HOUSTON - There are many misconceptions about what Juneteenth represents.
Now a federal holiday, June 19th marks the day in 1865 when Union Army general Gordon Granger arrived in Galveston, Texas to announce the enforcement of the Emancipation Proclamation.
"If you talk to people around Houston I think they have a general understanding," says Dr. Gene Preuss, professor of history at the University of Houston Downtown. "We've got Emancipation Park, First Ward where Jack Yates and others set up freedom colonies…so we’ve got a couple of areas in the Greater Houston Area where Juneteenth is celebrated and certainly known."
Yet Dr. Preuss finds many people still don’t understand the time gap between the Emancipation Proclamation’s signing and Juneteenth.
"People kind of forget—and I think this is largely because of the way we teach the history of the Civil War—that Texas and other states in the south considered themselves a separate nation," Dr Preuss reminds. "When Lincoln signed the Emancipation Proclamation, as far as Texas and the 11 confederate states were concerned it had no effect."
The Emancipation Proclamation was signed in September of 1862, about 2 years before General Granger's arrival. But the Civil War was still ongoing.
While many consider the April 4, 1895 surrender of Robert E. Lee to be the end of the war, Dr. Preuss points out, "the South had other armies. Texas and Louisiana were under confederate general Edmund Kirby Smith. He didn't surrender until May 26 and so it’s just a couple of weeks later that Gordon Granger arrives."
Contrary to popular understanding, Juneteenth was likely not the day enslaved Texans learned of their freedom.
"If you open up the Houston newspapers and the Galveston newspapers of the time it was on everybody's lips that the confederate nation was falling apart," Dr. Preuss says. He believes enslaved people had likely read about the Emancipation Proclamation and been waiting for it to be enforced in the South.
"The military was put in charge of overseeing the enforcement," explains Dr. Preuss. "It was very difficult. There were a lot of arrest. There are a lot of military trials and, to be quite honest, there was a lot of brutality among some former slave owners."
After the Civil War, Dr. Preuss says Southern plantation owners saw the Emancipation Proclamation as a temporary policy. "They saw no reason for freeing their slaves. The idea was this is just a temporary phase and as soon as ‘right-minded people take control we're going to get our slaves back and everything will go back to normal.’ They couldn't imagine a world where slaves were freed," says Dr. Preuss.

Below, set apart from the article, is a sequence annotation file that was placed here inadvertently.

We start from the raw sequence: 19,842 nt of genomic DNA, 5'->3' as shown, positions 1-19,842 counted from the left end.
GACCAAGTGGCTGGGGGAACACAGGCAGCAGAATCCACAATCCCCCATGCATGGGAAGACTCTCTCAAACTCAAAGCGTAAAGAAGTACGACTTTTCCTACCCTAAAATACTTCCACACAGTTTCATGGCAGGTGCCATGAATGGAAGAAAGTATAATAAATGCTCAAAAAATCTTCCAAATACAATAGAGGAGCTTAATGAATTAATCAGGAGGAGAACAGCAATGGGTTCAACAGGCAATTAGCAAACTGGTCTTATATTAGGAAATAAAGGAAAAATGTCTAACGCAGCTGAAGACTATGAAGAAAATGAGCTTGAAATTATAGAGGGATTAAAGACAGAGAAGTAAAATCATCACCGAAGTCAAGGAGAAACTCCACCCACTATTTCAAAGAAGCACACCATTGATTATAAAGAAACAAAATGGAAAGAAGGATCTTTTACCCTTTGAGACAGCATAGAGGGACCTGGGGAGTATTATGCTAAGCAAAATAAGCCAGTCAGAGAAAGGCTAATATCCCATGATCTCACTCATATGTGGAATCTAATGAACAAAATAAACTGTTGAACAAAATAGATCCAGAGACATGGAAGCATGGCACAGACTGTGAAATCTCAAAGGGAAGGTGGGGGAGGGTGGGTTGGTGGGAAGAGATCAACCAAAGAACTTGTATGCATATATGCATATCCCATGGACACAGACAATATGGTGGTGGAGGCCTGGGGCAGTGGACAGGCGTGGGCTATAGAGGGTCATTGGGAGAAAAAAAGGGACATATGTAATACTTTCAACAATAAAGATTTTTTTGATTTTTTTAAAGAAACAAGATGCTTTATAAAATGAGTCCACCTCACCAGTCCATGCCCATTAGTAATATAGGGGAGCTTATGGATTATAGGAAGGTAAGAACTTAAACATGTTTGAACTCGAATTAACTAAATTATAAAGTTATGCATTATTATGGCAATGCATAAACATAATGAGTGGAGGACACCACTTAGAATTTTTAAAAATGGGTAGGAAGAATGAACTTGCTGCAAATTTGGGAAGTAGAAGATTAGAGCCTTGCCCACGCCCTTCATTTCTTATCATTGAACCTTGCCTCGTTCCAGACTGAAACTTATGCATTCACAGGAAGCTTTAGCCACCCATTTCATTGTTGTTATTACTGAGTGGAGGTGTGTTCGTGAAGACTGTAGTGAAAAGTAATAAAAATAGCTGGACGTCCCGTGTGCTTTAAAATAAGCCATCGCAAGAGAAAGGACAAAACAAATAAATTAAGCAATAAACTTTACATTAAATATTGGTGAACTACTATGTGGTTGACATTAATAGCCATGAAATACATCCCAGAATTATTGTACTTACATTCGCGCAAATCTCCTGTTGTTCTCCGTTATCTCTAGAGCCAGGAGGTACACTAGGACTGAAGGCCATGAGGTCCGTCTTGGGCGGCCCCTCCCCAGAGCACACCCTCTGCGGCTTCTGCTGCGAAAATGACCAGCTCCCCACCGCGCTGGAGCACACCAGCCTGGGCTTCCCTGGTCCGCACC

Juneteenth is also celebrated as a milestone in breaking down notions of white supremacy in North America. Dr. Preuss points out that, at the time, even more liberal-minded Americans in support of emancipation were slow to fully respect the lives of Black residents.
"They might say, ‘well, maybe at some point they'll become eligible for full citizenship, but not now,'" Dr. Preuss explained. "They would say, ‘well as soon as the Blacks are free they'll go off to Mexico, or we'll send them out West and they'll mix with Native Americans, but we don't want them here with us."
Many see Juneteenth as also celebrating those who fought for emancipation. Dr. Preuss says those who risked or sacrificed, their lives helped push even the most adamant confederates to change their tune.
"The highest-ranking Texan serving in the confederacy was John H. Reagan. He was the Postmaster-General for the Confederate States of America.
Reagan, after the war, was arrested and imprisoned at Fort Donalson where he pens this letter to Texans and he says, ‘look, things can go one of two ways: they can either be very harsh for us, or they can be easy for us, and if we want them to be easy you're going to have to accept the end of slavery and you're going to have to allow African Americans the right to vote.'"
Many hope Juneteenth can be a celebration not only for Black Americans but for those who stood on the right side of history. While its roots are bloody and dark, Juneteenth is seen as a celebration of the United States’ ongoing efforts toward realizing our root ideal of freedom for all.
"Emancipation meant freedom, but there was still a struggle," Dr. Preuss concludes. "We’re still living in some of that struggle. A lot of young people say that's long past but we don't have to look too far to see its effects."